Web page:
5 years ago, I was facilitating a class, withdrawn from school, and dreading the departure of Lars, German environmental activist, roommate, and friend-for-life. The activist/ethnic studies student I dated never drank and, until he did drink (and plentily), believed me rather debauched. By then I wrote a little, met the elegant and witty Niva, and missed Cassandra, who had snuck out one midnight cuz she liked her goings loose and spontaneous; what else to expect from a gap-toothed queer ex-soldier from the South? Smelly Mel, her replacement, hailed from Whiskeytown Lake; she was mysterious and mournful. A strange year . . . but by its end I knew: each year would only be as strange, as wondrous.

4 years ago, I was obsessed with holocaust narratives and fairy tales. Bush had just been "elected". That year was moody; I was expecting the worst. Cassandra had died, dear friends graduated and gone, and I still could not decide what I wanted to do in life. Consequently, I idled long mornings at a greasy spoon downtown, ruminating on history and the news over eggs, easy. I read some poco, feminist, and race theory, began this journal on a whim, tutored at San Quentin, visited New Orleans, and met Captain Grammar, with whom I walked many miles. I was rarely vexed about money; I worked at the Press and squatted due to a dispute with my slumlord.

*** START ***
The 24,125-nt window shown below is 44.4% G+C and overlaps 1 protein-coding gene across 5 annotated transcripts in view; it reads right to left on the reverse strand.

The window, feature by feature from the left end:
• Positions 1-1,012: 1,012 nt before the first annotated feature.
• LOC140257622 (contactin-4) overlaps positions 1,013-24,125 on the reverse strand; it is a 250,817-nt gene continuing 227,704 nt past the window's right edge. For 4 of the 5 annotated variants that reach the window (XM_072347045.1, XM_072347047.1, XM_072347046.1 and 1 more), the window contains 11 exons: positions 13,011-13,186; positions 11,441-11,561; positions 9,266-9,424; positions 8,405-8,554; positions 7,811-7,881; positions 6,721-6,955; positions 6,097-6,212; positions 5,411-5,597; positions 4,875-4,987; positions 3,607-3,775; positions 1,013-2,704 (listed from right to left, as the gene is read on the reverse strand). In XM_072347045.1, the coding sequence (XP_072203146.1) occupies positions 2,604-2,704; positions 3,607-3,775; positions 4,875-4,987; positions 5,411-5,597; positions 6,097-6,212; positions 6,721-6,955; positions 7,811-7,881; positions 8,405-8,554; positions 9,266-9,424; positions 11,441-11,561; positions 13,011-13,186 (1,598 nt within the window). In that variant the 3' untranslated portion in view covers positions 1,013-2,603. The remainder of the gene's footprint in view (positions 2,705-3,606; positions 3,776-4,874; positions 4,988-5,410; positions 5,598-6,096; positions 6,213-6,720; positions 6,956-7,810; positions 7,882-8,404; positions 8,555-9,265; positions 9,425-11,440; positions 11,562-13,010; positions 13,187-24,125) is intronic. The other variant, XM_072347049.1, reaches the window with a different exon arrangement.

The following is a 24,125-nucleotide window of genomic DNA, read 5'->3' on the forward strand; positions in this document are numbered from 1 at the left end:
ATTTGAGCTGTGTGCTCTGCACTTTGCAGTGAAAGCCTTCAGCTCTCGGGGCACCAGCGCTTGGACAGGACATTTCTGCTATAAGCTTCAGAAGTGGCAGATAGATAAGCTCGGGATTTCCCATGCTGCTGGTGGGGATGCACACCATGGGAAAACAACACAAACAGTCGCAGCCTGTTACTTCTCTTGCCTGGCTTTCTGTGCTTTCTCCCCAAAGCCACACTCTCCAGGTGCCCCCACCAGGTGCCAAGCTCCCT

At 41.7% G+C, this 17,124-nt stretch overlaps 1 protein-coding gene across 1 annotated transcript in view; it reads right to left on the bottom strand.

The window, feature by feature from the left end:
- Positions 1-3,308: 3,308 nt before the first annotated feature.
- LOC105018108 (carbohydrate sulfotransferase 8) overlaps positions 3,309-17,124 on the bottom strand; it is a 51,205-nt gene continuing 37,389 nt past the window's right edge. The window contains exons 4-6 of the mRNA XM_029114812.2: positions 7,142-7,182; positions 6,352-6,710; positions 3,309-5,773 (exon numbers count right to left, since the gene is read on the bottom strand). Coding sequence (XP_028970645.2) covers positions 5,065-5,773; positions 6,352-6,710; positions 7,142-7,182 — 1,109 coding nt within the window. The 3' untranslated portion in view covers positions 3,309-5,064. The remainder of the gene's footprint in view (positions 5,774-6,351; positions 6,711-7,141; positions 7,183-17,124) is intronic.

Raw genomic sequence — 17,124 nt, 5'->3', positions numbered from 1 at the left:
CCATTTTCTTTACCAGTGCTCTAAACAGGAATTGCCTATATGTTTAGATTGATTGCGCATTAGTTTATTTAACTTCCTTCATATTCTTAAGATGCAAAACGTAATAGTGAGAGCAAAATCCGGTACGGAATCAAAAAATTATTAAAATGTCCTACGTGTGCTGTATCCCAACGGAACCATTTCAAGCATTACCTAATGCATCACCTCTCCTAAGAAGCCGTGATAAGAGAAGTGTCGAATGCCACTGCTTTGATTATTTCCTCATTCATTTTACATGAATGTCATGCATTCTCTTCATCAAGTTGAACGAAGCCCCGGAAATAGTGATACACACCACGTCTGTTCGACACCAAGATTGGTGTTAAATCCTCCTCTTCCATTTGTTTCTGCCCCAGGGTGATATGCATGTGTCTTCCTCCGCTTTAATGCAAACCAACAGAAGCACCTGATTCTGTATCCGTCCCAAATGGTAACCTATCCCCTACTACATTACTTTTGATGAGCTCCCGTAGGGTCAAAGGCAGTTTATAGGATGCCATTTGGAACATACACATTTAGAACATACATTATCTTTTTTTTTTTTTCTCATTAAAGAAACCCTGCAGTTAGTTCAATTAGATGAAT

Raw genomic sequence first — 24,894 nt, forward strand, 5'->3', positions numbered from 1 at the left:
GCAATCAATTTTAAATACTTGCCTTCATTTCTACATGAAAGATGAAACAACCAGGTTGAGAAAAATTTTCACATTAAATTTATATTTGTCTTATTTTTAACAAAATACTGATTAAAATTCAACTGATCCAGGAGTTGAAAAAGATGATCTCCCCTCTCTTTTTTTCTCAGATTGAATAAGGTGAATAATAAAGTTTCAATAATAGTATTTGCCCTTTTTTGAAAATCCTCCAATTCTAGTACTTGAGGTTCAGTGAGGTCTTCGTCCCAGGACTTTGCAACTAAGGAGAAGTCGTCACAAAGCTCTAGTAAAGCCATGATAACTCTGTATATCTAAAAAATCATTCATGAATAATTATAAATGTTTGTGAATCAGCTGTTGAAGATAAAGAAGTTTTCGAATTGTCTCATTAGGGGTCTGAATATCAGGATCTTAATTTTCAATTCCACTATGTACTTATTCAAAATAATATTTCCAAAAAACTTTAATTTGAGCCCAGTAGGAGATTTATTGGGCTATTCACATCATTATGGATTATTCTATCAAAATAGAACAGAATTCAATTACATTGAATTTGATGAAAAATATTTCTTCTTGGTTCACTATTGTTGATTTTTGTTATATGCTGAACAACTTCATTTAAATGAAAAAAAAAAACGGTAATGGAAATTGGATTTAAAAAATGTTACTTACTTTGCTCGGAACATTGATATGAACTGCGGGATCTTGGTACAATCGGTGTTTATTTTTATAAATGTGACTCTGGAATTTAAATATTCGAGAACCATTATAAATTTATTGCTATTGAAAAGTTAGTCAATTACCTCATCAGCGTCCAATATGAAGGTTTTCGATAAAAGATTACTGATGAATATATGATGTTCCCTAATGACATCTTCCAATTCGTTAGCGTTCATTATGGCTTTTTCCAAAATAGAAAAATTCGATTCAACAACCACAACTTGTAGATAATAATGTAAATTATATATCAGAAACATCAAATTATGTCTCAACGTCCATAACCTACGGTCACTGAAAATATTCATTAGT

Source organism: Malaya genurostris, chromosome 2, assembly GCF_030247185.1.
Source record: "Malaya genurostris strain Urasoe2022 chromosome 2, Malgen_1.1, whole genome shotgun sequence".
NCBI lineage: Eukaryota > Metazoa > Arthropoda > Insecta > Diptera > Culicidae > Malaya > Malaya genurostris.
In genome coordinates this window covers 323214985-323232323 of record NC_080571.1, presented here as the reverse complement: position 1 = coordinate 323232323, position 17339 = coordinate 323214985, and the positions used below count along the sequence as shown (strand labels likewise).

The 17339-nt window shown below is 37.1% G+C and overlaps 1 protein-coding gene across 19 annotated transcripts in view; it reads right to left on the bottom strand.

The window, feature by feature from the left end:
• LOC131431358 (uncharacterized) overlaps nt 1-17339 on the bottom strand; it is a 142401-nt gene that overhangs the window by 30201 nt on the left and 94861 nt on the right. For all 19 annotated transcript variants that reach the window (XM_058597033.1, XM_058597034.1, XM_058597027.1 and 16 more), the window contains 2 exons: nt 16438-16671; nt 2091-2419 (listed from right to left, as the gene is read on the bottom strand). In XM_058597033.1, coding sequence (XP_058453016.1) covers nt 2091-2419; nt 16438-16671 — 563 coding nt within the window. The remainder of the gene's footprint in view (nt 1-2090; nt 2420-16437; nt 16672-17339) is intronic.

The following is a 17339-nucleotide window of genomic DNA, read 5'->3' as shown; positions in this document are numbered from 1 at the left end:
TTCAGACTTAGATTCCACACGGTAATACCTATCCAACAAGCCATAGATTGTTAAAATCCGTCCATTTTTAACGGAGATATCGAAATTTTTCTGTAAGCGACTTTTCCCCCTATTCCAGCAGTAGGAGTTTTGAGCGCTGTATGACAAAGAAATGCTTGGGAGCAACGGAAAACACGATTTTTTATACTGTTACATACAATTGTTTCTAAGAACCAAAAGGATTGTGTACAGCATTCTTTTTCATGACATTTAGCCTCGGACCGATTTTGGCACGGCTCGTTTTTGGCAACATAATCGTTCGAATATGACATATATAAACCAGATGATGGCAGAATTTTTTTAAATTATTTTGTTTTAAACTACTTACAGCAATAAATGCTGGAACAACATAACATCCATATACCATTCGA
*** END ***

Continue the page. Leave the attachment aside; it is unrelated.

3 years ago, I was editing a short digital film for my Transnational Cinema class, writing a short story, and researching the last chapter of my thesis, which my adviser recommended that I submit for publication. That summer, I had wandered Paris, Berlin, and San Sebastian; abroad my future beckoned. But the attic was no longer home. Smelly Mel had moved out, eviction loomed, and I was lonely around Captain Grammar. At night, I could hear my roommate, who snorted coke and speed almost daily, weeping. The integrity of the once-known world was crumbling, surely, violently; the news was dreaded.